Is Self Doubt Holding You Back


Have you hit the wall with your photography?

1. lack of confidence in oneself and one’s abilities.

One of the things I have noticed about photographers is the high level of self doubt, I seen this in photography forums as many photographers are reluctant to post images because they don’t believe their images are good enough , compared to other photographers.

Photography is highly subjective and each photographer has their own style, as a photographer the only comparisons you should make are on your own work , now do your shots compare that you took 12 months ago to the ones you take today.
Not everyone going to like all your images.

We are all different, and if I can use food as an example we all like and enjoy different foods and this doesn’t stop us eating the things we love even when everyone around you is saying how can you eat that, if we could apply this thinking to our photography and create the types of images we love but knowing not everyone going to like them , but that’s ok.
Doubt kills more dreams than failure ever does , surround yourself with likeminded people, there are plenty of good ideas for helping overcome self doubt on the internet.
One thing to remember no one is immune to self doubt, even the best photographers in the world at times will suffer from self doubt , your not alone as a photographer, to avoid hitting the brick wall , so maybe it’s a good time to learn how to climb over it, and take you photography to a whole new level.

Best Regards Stephen


Camera Phones Training Wheels for the Next Generation of Great Photographers

IMG_2071Never has there been a time where so many people have access to a camera, with the invention of the camera phone everyday people who would not normally own a camera now have one by default.

Camera phones have changed the way world takes photos, I was speaking to a pro wedding photographer the other day about camera phones and how popular they are, he told me that the weddings he has shot in the last 2 years he can’t recall any guests putting out a camera to take photos, they were all shooting on camera phones, it’s been reported that photography is now Australia’s number one hobby, with a camera in everyone’s pocket no wonder.

On a photo sharing social media sites the camera phones normally as a capture device out ranks in numbers all the other camera devices together, the next generation of great photographers are in training using their phones to capture the world around us, and it’s not just teens it’s spreading across all age groups.

Photography is a creative pursuit, and by the fact of the number people who dip their toe in the pond that is photography, many are naturally talented so we are discovering more and more people with a talent for photography.

If only a matter of time we see a camera phone photographer winning the major photographic awards.

So what’s that mean for the DSLR market at the top end it will be business as normal, but the mid and amateur DSLR users, they are already reaching for their camera phones, a good friend and amateur photographer recently took an overseas holiday , they normally shoot with a high end full frame DSLR but chose to leave it at home and shoot the whole holiday on an iPhone 7.

When I asked why to leave the DSLR at home, they said the weight and security concerns of carrying it with them everywhere, I also asked were they happy with the images they captured on their camera phone, they were more them happy with the results.

For some forms of photography like street and travel photography the camera phone is an natural being small compact easy to use and also capture video without impacting on the scene around you, people seem more intimidated when you point a DSLR in their direction.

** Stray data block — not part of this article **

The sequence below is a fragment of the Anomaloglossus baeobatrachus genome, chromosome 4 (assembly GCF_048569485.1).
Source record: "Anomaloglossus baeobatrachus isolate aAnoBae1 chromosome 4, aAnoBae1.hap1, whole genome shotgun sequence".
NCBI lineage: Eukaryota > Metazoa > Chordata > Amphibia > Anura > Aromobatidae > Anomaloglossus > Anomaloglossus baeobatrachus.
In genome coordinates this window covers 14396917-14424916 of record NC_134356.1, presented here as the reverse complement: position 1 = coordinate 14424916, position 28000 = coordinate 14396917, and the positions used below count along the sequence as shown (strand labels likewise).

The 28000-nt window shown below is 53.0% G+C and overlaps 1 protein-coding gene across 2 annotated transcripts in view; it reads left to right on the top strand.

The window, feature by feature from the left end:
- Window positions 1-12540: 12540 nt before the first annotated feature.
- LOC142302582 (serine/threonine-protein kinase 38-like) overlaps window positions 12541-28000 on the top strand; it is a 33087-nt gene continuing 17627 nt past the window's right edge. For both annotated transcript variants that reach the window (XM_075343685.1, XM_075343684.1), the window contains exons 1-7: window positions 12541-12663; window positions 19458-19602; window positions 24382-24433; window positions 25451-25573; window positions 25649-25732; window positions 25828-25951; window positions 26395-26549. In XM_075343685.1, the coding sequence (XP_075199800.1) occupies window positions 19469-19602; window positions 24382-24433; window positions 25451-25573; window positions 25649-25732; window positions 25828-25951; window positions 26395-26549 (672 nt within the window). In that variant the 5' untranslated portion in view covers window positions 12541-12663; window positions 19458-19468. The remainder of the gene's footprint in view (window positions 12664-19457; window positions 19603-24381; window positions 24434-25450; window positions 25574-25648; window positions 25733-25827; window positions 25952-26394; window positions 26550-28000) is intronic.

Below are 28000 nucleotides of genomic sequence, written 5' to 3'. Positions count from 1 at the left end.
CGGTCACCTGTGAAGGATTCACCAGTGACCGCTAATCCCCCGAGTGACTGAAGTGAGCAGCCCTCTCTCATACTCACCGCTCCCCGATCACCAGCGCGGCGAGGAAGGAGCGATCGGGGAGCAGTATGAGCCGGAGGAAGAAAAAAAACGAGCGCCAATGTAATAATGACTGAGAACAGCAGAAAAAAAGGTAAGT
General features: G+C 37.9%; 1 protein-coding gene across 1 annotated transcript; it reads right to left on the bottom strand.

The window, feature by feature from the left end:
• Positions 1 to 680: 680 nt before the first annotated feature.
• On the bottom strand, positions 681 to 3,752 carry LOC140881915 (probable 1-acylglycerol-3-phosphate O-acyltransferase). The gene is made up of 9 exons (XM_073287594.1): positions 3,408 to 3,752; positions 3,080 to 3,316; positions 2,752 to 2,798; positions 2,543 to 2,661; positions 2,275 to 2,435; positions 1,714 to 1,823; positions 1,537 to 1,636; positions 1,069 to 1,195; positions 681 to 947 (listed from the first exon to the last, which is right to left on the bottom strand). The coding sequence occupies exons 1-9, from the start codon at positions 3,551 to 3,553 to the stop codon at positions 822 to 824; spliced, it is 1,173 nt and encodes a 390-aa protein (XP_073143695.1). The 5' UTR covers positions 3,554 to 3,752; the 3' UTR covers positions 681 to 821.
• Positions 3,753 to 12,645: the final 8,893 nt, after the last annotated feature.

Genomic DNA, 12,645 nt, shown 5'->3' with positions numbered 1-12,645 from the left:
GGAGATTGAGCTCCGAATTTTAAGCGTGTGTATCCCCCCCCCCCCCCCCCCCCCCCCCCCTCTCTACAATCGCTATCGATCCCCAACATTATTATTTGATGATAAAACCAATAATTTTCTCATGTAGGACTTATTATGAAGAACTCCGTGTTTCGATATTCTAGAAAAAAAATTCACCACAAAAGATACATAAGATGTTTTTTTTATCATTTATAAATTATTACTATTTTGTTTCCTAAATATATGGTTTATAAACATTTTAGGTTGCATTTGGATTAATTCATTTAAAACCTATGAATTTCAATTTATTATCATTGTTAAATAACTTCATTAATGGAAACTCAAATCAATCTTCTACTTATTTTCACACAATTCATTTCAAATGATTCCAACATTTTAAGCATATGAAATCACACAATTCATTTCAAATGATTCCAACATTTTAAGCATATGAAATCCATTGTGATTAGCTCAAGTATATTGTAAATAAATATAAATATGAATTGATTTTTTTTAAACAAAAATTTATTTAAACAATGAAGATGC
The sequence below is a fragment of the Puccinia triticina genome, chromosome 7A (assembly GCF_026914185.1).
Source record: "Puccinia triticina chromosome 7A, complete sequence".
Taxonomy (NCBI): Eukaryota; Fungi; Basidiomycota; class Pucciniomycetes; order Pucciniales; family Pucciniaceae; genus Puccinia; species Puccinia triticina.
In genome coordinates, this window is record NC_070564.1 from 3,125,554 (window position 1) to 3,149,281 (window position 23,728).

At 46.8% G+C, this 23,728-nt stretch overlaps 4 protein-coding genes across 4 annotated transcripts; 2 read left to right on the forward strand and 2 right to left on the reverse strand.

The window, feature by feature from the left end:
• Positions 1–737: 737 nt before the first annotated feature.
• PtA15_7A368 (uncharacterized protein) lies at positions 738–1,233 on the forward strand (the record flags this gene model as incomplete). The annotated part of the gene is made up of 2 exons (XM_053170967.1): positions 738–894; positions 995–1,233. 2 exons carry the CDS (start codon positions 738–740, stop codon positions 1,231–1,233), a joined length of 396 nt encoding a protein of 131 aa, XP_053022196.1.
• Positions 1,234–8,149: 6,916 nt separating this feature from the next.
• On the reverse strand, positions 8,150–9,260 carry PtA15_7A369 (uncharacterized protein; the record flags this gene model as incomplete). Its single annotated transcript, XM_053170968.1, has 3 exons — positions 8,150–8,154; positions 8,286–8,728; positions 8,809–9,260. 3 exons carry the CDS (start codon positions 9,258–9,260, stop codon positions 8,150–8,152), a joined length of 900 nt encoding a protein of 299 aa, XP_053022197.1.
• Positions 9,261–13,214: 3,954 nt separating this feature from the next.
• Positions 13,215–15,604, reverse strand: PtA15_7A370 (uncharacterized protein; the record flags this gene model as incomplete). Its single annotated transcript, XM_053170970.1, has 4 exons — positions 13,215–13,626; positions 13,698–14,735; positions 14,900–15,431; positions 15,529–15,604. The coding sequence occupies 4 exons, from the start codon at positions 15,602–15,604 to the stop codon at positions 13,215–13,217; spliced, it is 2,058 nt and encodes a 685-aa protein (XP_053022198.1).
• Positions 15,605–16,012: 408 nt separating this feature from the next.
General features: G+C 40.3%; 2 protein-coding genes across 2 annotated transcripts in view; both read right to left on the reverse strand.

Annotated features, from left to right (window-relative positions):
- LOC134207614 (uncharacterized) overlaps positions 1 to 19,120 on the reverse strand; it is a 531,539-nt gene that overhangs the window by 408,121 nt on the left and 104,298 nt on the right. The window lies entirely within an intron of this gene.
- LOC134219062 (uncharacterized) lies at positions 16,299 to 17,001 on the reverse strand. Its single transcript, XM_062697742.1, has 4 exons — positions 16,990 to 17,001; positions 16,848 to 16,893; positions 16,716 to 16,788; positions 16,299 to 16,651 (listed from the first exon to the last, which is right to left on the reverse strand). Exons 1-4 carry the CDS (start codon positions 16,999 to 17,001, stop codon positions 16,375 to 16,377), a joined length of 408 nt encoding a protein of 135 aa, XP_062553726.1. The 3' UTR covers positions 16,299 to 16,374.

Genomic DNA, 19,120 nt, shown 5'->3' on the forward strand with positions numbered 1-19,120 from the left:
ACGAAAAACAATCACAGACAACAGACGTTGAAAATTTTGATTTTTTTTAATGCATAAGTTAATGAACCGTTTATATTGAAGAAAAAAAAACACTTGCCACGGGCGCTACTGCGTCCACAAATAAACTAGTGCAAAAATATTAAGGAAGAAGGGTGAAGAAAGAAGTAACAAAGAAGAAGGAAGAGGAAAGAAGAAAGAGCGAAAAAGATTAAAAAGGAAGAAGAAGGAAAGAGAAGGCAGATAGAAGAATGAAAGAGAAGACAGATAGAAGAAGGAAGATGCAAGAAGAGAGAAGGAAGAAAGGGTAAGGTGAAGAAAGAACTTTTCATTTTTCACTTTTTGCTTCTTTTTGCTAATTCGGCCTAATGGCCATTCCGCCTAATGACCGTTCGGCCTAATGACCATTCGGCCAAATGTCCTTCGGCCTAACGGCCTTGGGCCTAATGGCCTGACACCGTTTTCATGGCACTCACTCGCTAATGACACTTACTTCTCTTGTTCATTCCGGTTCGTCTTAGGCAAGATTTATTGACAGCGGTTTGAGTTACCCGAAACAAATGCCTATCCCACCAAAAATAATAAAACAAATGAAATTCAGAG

So what next for camera phones, the technology is moving quickly with more resolution and low light capabilities and manual control features being added to each new model, people are how choosing handsets based on the camera performance.

On the other side of this, camera phones are changing the world of photography and how we store images, the older generations have prints of those important occasions and milestones as memories, the younger generations have also captured those events but whether they still have them in 30 years from now we have to wait and see.

Best Regards

Stephen Finkel

Photography can be an Adventure

Can photography be an adventure, or is the adventure just part of the process to capture images, if the end game is to capture a particular image, the journey to achieve that outcome becomes the adventure, which is a part of the process.

Images rarely come to us, as photographers we go to the place where we believe we can capture the images we want to create, for some photographers to create those images that journey is a real adventure with lots of elements driving, flying, hiking, climbing etc.

So what will make your images standout from the crowd, when the image has an element of adventure behind its making, it shines through the image and the viewer is taken to a place they would normally never be able to visit.

Recently got the opportunely to see and hear Adventure Photographer Krystle Wright give us an insight to her creative process of committing to an idea and the process to make it into an image.

For a lot of Krystle’s work there is an adventure attached to getting the shot, with true blood, sweat and tears along the way and that shines though in her work.

There was a part during the presentation Krystle spoke about the types of fun she experience’s during that process or adventure to get that image she is chasing,

Type 1 Fun – Everyone is having fun.

Type 2 Fun – Wasn’t fun at the time, but it was after the fact.

Type 3 Fun – Your having fun but no one else is.

Type 4 Fun – Everyone else is having fun except you.

Type 5 fun – No one had fun, nor was it fun after the fact. It was horrible idea.

So next time you pick up your camera and head off on an adventure, I hope your photography experiences are mainly Type 1 & 2 Fun.

You can check out Krystle’s work at

Fun filled adventures everyone

Regards Stephen

About this Image ,captured on a Hot Air Balloon adventure in Byron Bay NSW on a Canon 5DMk3 400mm lens 1/400sec f/6.3 ISO400  so this was Type 1 Fun


Think Differently, See Differently

For the last 30 days, I been doing the Canon Take the Leap challenge, 30 challenges one new brief per day, which was interesting because it made you think, but more importantly to think differently and once you do you see differently.

How does one think differently and see differently, this is something all great photographers do every day and that is the reason that they are good at what they do, our brains process the things around us and we see things in a certain way, we learn to see things in the world by our life experiences.

But when you retrain your brain to see differently, then as a photographer you can capture the world differently, but how can I retrain my brain you might say, well like many things in life with your body with exercises and practice.